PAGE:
Losing Games To Artificial Intelligence Is Helping Humanity Advance

Robots are not only replacing some traditionally human jobs, but they're also thinking more like people, which can actually be a good thing.
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Losing Games To Artificial Intelligence Is Helping Humanity Advance

In contests between humans and machines, humans keep losing — but at least we're getting something out of our defeats.

Google's AlphaGo, the artificial intelligence designed to play the strategy game Go, recently beat the top-ranked player. It also beat a team of five world-class Go players — by itself.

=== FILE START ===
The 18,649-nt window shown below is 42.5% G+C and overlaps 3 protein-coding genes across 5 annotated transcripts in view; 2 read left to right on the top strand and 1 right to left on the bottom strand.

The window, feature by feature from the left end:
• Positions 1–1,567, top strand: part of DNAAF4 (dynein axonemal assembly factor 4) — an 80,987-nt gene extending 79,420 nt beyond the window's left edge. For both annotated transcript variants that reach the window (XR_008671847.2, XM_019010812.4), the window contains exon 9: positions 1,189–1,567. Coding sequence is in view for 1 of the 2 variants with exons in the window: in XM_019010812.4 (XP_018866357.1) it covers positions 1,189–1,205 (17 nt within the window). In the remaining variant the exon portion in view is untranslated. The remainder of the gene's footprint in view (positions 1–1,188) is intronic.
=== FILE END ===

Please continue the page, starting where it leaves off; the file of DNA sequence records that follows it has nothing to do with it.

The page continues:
The victory is historic for AI because AlphaGo is programmed to teach itself the game instead of working from a defined set of commands.

It has now retired from competitions to focus on other tasks, like finding cures for diseases.

IBM's Watson followed a similar path. It defeated the person who held the longest winning streak in "Jeopardy" history, and then it entered the medical field. It's already diagnosed a woman with a rare form of cancer that doctors couldn't identify.

There's also an AI that plays Texas Hold'em. It outplayed four professional poker players by about $1.75 million in chips. Its technology is expected to be harnessed in fields where using misinformation to negotiate can be a benefit, like in military strategy or business negotiations.